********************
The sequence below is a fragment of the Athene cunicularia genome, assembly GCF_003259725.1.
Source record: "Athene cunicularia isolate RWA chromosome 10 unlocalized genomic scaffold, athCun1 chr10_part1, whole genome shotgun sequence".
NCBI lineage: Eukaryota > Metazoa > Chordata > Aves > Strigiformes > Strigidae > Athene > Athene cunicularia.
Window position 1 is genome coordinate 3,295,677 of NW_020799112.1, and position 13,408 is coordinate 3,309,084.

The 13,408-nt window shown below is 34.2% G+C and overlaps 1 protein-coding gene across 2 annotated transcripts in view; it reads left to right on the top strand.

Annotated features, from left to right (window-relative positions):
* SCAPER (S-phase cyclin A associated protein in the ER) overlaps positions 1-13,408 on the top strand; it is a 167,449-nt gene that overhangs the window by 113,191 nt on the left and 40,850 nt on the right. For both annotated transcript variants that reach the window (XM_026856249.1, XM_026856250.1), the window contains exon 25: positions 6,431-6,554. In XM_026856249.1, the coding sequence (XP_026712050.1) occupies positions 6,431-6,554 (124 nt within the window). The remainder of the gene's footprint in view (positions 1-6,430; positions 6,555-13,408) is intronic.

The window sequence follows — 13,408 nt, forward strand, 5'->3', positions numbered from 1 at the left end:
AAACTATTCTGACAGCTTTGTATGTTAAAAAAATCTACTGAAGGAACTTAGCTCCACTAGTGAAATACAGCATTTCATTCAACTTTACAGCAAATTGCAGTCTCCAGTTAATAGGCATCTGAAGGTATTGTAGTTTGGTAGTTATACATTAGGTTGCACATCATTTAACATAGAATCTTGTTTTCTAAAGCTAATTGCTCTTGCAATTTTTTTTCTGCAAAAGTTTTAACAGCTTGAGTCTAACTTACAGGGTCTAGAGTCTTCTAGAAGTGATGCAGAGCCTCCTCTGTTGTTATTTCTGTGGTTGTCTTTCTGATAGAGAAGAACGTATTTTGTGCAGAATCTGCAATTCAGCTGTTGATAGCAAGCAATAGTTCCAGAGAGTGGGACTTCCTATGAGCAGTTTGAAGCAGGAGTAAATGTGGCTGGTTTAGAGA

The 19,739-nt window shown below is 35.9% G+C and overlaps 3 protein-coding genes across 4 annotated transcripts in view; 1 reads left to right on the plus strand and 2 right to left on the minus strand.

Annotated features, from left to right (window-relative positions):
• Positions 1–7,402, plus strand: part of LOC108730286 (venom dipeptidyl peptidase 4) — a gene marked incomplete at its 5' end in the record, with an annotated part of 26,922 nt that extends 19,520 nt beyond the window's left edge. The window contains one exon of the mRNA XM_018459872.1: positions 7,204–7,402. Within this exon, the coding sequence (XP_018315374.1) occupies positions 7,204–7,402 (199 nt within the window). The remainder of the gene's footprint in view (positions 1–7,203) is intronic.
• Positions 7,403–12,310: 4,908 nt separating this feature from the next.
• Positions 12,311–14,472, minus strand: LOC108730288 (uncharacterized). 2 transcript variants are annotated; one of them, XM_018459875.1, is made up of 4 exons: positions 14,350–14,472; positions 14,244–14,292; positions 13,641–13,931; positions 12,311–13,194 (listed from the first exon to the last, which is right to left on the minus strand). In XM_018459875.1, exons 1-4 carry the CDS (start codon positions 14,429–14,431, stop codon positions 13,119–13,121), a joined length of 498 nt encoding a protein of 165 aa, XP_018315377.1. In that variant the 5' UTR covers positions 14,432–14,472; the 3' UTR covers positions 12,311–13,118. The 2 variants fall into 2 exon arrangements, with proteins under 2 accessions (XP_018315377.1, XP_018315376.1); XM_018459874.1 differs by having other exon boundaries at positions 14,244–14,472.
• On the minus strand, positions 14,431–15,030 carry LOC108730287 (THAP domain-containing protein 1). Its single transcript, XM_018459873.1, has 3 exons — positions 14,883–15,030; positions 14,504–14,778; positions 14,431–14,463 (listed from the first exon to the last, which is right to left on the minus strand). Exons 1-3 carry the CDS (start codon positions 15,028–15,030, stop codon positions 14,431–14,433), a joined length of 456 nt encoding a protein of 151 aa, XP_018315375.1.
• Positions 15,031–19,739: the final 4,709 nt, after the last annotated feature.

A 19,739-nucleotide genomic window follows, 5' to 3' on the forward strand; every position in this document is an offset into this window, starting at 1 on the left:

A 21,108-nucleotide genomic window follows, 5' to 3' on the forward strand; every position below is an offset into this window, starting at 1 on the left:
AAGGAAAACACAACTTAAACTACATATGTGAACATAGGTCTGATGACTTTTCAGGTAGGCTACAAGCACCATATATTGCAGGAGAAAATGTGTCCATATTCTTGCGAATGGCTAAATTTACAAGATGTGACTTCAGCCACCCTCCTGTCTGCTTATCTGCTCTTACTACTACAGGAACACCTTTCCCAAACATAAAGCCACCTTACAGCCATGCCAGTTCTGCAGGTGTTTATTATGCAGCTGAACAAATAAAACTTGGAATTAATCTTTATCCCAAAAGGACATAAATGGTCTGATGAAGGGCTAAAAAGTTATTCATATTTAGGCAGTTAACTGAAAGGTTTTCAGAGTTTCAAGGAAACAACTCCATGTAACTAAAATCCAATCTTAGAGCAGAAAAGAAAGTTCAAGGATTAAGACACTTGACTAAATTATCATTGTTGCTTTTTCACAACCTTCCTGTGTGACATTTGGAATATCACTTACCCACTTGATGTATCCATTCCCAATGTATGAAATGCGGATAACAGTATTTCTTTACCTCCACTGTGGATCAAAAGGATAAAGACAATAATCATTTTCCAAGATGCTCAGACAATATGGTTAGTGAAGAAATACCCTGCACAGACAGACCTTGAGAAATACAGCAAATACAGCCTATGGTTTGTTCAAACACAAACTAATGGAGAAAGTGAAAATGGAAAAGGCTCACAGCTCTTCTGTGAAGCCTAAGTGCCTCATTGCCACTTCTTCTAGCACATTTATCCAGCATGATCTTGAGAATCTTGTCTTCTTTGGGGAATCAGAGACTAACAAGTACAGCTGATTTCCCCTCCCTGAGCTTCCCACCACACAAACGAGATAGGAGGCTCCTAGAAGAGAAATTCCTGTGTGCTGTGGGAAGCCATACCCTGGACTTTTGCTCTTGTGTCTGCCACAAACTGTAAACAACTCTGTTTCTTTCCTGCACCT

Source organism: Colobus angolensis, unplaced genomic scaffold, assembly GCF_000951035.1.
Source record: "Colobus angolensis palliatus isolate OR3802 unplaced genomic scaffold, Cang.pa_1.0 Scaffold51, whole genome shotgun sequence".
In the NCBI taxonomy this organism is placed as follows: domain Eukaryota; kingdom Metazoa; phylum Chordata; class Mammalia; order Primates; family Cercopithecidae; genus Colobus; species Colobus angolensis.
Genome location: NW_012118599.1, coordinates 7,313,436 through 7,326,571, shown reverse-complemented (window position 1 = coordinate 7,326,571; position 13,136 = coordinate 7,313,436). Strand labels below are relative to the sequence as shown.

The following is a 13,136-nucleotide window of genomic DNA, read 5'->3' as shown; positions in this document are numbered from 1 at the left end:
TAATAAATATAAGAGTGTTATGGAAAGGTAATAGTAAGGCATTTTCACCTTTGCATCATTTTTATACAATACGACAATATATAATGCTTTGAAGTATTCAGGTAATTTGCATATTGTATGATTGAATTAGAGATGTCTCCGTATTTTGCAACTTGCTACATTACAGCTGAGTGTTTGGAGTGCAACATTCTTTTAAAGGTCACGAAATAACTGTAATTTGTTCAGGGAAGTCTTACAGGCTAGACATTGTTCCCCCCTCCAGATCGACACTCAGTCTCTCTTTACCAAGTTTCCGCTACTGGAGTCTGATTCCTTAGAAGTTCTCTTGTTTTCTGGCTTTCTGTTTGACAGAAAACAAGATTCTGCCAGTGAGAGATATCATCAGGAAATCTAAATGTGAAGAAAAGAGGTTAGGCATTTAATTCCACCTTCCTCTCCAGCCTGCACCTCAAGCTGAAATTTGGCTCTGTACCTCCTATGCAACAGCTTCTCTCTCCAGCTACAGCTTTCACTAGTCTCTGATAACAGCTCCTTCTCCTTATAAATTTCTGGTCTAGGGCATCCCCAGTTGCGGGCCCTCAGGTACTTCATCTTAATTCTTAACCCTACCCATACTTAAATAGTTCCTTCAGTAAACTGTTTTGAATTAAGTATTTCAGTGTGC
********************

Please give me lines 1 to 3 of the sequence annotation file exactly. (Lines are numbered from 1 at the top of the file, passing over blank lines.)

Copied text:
The sequence below is a fragment of the Athene cunicularia genome, assembly GCF_003259725.1.
Source record: "Athene cunicularia isolate RWA chromosome 10 unlocalized genomic scaffold, athCun1 chr10_part1, whole genome shotgun sequence".
NCBI lineage: Eukaryota > Metazoa > Chordata > Aves > Strigiformes > Strigidae > Athene > Athene cunicularia.